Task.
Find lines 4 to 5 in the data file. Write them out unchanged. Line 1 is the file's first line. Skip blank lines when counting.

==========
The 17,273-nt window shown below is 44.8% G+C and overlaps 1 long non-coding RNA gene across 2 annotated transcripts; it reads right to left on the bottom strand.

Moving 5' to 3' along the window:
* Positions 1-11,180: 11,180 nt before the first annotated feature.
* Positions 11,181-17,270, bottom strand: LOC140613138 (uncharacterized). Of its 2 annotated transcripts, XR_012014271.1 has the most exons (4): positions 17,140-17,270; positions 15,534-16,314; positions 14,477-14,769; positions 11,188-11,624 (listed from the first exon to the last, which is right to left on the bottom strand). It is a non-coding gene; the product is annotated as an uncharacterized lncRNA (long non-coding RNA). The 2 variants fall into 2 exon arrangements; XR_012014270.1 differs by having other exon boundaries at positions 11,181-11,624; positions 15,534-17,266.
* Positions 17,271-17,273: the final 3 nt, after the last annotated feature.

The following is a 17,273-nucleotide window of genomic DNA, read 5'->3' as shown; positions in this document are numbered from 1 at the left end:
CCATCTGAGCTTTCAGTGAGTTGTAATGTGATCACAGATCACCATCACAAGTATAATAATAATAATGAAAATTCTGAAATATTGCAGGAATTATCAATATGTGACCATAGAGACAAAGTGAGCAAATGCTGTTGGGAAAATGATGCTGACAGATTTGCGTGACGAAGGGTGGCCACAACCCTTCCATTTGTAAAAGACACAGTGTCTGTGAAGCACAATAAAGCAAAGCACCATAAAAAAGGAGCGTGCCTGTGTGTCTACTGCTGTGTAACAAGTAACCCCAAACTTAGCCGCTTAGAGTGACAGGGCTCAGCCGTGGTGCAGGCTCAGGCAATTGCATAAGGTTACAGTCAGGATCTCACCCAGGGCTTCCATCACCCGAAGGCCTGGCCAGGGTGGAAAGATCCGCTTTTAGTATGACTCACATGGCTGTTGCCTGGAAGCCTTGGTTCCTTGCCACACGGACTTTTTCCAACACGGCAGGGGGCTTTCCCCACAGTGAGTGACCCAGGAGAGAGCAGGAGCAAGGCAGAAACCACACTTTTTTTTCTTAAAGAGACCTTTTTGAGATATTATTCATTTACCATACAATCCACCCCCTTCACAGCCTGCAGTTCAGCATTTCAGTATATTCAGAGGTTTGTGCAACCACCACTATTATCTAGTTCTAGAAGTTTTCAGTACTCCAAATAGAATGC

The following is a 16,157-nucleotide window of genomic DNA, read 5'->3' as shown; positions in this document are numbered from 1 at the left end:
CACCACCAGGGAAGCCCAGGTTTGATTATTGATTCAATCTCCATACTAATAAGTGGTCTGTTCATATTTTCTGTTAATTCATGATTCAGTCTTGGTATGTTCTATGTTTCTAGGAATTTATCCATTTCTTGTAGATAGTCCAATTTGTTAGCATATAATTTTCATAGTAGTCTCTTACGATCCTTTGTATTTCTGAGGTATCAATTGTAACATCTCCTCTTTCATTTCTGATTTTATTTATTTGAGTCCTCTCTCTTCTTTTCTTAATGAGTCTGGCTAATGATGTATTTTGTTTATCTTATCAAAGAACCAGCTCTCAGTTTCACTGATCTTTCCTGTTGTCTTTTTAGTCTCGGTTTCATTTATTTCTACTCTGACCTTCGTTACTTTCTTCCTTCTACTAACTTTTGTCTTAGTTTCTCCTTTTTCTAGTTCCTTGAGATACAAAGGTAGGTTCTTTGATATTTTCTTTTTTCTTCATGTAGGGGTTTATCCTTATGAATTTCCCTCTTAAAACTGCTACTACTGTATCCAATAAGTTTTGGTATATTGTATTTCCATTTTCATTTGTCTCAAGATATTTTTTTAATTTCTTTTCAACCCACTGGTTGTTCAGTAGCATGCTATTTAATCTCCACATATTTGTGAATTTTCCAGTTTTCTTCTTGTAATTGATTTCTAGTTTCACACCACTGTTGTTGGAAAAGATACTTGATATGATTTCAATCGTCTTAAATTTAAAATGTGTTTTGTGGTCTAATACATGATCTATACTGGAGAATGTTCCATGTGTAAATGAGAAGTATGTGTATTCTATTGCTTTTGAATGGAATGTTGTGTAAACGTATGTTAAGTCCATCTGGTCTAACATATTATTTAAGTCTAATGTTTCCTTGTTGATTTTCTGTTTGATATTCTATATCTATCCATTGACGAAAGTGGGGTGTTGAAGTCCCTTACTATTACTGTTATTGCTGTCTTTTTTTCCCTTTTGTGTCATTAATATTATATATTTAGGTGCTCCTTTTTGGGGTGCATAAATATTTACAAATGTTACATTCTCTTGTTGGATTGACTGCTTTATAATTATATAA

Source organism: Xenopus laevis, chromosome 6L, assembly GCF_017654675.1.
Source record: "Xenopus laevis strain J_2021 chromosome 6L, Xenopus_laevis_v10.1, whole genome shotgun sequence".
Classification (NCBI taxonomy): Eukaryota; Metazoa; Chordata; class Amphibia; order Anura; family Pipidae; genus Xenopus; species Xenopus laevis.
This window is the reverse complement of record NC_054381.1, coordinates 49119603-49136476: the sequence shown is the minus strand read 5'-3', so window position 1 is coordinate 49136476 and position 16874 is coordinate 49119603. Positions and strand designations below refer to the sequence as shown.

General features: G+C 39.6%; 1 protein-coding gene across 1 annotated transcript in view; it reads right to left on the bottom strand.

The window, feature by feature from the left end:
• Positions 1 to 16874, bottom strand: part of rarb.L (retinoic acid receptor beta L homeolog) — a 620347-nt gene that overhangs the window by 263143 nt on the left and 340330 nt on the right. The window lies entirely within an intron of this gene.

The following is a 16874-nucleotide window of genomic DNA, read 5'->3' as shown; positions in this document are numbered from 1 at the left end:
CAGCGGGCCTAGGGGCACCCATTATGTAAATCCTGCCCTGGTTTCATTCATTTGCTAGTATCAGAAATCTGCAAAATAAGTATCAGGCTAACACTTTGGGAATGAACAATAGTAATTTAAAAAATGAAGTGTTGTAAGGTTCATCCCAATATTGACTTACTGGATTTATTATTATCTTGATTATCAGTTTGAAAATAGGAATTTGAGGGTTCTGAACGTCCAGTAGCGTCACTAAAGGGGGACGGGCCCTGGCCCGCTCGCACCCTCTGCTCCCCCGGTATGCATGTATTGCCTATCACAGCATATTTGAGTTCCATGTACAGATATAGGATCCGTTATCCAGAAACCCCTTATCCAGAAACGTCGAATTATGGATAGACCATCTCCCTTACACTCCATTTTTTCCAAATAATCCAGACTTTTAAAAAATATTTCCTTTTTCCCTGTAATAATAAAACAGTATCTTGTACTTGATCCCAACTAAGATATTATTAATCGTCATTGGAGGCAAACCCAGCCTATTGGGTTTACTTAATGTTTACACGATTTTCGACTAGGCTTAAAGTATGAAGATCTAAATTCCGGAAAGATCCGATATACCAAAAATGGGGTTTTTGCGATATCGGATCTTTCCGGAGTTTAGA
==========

* Positions 11,181-17,270, bottom strand: LOC140613138 (uncharacterized). Of its 2 annotated transcripts, XR_012014271.1 has the most exons (4): positions 17,140-17,270; positions 15,534-16,314; positions 14,477-14,769; positions 11,188-11,624 (listed from the first exon to the last, which is right to left on the bottom strand). It is a non-coding gene; the product is annotated as an uncharacterized lncRNA (long non-coding RNA). The 2 variants fall into 2 exon arrangements; XR_012014270.1 differs by having other exon boundaries at positions 11,181-11,624; positions 15,534-17,266.
* Positions 17,271-17,273: the final 3 nt, after the last annotated feature.